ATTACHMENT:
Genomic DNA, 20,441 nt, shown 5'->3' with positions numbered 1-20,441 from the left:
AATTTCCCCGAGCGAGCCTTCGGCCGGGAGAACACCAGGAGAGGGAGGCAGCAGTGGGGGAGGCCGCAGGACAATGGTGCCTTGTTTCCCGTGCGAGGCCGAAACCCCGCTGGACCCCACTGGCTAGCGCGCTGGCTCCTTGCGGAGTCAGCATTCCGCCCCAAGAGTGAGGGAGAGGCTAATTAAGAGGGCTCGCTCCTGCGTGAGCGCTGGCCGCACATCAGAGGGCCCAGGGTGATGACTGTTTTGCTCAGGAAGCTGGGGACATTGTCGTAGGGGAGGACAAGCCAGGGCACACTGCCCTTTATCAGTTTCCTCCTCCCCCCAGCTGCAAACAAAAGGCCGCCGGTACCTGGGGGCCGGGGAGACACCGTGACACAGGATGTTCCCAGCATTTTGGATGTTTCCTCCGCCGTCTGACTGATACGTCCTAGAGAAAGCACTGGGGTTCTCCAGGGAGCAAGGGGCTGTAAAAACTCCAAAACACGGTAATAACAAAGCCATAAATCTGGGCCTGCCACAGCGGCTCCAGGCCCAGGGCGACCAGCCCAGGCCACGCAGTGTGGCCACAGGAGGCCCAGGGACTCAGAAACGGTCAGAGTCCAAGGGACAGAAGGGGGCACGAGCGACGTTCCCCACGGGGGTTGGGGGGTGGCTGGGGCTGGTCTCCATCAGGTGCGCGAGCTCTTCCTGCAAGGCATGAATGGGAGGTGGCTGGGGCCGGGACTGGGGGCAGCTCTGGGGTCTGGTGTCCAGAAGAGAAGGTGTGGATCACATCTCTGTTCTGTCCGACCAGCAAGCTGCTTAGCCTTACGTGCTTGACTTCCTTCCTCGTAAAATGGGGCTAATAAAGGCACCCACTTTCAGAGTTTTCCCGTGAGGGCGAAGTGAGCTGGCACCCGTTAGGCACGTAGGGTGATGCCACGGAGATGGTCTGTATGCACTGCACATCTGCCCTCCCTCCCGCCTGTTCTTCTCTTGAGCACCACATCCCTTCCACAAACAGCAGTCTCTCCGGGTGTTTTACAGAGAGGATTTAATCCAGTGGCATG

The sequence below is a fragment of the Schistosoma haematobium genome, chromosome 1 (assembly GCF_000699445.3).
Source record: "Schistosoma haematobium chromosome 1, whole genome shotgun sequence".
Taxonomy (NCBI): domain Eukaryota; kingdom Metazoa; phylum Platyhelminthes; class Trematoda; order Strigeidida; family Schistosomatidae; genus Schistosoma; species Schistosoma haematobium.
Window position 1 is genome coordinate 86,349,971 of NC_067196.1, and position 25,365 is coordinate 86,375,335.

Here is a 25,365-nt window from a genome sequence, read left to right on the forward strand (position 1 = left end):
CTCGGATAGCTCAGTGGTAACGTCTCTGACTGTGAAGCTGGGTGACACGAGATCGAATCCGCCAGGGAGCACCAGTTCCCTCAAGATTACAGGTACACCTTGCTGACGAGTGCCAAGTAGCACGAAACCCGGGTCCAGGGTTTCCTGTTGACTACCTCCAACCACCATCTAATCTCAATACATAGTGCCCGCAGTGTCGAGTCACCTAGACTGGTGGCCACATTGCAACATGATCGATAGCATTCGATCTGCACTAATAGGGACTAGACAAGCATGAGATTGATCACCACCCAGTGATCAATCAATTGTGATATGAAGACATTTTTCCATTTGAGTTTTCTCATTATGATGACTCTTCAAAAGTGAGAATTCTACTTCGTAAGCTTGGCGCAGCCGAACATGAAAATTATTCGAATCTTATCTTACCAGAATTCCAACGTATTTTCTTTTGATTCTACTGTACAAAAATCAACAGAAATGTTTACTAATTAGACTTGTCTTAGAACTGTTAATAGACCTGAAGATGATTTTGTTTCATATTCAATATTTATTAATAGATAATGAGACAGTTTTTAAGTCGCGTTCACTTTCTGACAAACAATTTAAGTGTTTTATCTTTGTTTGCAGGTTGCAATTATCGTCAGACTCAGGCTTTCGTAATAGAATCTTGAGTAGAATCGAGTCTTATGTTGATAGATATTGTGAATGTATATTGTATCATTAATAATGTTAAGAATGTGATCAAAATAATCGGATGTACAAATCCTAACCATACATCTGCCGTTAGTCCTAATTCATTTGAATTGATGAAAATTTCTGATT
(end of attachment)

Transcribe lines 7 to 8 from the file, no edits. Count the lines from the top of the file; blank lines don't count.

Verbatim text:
Here is a 25,365-nt window from a genome sequence, read left to right on the forward strand (position 1 = left end):
CTCGGATAGCTCAGTGGTAACGTCTCTGACTGTGAAGCTGGGTGACACGAGATCGAATCCGCCAGGGAGCACCAGTTCCCTCAAGATTACAGGTACACCTTGCTGACGAGTGCCAAGTAGCACGAAACCCGGGTCCAGGGTTTCCTGTTGACTACCTCCAACCACCATCTAATCTCAATACATAGTGCCCGCAGTGTCGAGTCACCTAGACTGGTGGCCACATTGCAACATGATCGATAGCATTCGATCTGCACTAATAGGGACTAGACAAGCATGAGATTGATCACCACCCAGTGATCAATCAATTGTGATATGAAGACATTTTTCCATTTGAGTTTTCTCATTATGATGACTCTTCAAAAGTGAGAATTCTACTTCGTAAGCTTGGCGCAGCCGAACATGAAAATTATTCGAATCTTATCTTACCAGAATTCCAACGTATTTTCTTTTGATTCTACTGTACAAAAATCAACAGAAATGTTTACTAATTAGACTTGTCTTAGAACTGTTAATAGACCTGAAGATGATTTTGTTTCATATTCAATATTTATTAATAGATAATGAGACAGTTTTTAAGTCGCGTTCACTTTCTGACAAACAATTTAAGTGTTTTATCTTTGTTTGCAGGTTGCAATTATCGTCAGACTCAGGCTTTCGTAATAGAATCTTGAGTAGAATCGAGTCTTATGTTGATAGATATTGTGAATGTATATTGTATCATTAATAATGTTAAGAATGTGATCAAAATAATCGGATGTACAAATCCTAACCATACATCTGCCGTTAGTCCTAATTCATTTGAATTGATGAAAATTTCTGATT